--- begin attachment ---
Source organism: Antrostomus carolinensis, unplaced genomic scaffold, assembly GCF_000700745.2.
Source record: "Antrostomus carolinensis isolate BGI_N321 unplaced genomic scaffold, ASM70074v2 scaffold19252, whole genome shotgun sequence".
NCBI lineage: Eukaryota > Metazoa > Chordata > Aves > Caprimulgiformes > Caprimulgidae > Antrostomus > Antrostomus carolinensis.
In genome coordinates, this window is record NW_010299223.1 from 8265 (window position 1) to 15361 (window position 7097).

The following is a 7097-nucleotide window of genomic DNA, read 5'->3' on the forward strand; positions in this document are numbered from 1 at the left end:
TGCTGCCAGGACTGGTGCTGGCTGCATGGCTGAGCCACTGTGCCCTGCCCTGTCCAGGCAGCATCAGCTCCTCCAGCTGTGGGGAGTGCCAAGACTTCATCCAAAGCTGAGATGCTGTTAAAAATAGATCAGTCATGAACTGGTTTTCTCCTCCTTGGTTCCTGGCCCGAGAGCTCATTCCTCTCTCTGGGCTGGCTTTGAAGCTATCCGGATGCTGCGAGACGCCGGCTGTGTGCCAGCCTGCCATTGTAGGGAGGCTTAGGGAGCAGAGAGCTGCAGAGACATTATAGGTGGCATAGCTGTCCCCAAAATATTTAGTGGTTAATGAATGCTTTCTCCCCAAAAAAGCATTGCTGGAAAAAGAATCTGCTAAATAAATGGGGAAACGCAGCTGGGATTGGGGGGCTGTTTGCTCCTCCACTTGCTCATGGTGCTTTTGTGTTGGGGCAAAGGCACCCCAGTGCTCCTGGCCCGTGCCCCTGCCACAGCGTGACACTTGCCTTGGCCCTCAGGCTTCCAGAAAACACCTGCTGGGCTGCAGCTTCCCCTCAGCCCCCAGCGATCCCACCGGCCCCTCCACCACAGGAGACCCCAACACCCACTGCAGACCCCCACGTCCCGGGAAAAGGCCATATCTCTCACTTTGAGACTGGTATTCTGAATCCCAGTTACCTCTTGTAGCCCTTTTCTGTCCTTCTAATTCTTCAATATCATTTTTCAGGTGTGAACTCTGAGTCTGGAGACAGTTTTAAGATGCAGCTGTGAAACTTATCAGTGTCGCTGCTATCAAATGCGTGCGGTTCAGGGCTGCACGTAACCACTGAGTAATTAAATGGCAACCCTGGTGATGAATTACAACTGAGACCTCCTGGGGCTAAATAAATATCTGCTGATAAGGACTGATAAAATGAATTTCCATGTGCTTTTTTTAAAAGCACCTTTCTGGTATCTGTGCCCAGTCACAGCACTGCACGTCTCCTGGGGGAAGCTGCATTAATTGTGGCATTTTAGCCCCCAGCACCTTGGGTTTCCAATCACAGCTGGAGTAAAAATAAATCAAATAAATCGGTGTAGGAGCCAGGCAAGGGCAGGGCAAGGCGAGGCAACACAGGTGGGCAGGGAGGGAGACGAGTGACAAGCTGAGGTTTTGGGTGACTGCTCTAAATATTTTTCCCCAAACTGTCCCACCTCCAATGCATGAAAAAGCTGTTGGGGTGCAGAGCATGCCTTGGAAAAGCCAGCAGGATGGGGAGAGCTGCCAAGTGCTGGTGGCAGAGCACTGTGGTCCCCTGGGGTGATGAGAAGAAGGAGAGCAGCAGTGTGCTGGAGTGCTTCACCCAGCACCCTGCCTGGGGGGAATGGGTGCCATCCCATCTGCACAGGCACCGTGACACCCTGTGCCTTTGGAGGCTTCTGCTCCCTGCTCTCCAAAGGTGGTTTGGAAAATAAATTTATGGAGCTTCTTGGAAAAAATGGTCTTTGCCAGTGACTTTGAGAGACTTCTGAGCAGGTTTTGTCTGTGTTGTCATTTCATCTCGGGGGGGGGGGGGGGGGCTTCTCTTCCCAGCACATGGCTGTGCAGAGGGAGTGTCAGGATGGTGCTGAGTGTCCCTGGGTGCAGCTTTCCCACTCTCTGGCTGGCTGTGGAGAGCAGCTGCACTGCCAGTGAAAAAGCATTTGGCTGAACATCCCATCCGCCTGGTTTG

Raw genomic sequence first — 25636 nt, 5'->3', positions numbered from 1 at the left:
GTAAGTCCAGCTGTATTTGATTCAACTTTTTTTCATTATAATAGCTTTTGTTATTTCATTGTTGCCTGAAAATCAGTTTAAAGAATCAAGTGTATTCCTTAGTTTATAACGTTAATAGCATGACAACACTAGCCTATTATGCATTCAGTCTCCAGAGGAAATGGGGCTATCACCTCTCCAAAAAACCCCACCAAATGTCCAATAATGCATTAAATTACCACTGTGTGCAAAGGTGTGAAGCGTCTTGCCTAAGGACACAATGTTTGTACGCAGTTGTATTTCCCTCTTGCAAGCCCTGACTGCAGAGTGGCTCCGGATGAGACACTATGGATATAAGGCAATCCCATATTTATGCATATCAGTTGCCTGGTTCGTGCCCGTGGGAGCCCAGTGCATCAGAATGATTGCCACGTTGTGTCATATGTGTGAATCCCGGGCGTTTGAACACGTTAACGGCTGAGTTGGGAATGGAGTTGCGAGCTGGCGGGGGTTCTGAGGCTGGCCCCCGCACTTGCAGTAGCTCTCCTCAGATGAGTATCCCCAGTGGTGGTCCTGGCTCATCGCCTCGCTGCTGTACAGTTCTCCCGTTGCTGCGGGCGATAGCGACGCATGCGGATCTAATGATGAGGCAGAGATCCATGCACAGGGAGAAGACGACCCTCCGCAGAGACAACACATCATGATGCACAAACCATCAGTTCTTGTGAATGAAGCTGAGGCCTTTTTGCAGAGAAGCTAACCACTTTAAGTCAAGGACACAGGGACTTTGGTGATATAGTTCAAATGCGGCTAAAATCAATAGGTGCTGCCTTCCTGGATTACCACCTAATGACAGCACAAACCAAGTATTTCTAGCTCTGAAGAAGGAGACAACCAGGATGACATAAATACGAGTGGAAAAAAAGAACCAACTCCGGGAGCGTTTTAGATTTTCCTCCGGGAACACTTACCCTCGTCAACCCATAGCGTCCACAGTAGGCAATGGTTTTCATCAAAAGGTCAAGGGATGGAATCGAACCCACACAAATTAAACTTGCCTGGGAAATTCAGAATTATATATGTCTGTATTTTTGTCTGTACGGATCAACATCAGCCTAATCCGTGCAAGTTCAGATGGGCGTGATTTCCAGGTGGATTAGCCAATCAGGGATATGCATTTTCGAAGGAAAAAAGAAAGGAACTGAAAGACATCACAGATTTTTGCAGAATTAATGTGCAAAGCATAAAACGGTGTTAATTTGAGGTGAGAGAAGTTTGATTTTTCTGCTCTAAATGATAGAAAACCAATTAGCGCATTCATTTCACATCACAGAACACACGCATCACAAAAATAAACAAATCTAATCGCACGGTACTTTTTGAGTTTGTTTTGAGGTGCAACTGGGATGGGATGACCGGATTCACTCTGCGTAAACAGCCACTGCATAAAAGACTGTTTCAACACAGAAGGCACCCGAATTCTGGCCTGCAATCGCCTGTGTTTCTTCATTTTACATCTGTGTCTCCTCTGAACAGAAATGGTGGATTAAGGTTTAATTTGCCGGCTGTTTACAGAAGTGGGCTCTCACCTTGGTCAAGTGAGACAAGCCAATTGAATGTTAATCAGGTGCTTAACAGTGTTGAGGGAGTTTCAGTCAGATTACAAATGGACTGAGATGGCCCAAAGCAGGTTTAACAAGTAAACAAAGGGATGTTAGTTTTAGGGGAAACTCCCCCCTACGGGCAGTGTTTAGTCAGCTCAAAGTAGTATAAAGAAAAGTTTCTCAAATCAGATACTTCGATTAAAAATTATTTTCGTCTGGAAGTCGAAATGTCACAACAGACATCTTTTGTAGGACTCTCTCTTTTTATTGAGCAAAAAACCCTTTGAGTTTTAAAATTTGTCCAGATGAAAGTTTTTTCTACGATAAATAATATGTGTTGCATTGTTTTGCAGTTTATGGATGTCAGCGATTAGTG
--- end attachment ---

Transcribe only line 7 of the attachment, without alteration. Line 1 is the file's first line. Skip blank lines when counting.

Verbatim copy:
Raw genomic sequence first — 25636 nt, 5'->3', positions numbered from 1 at the left: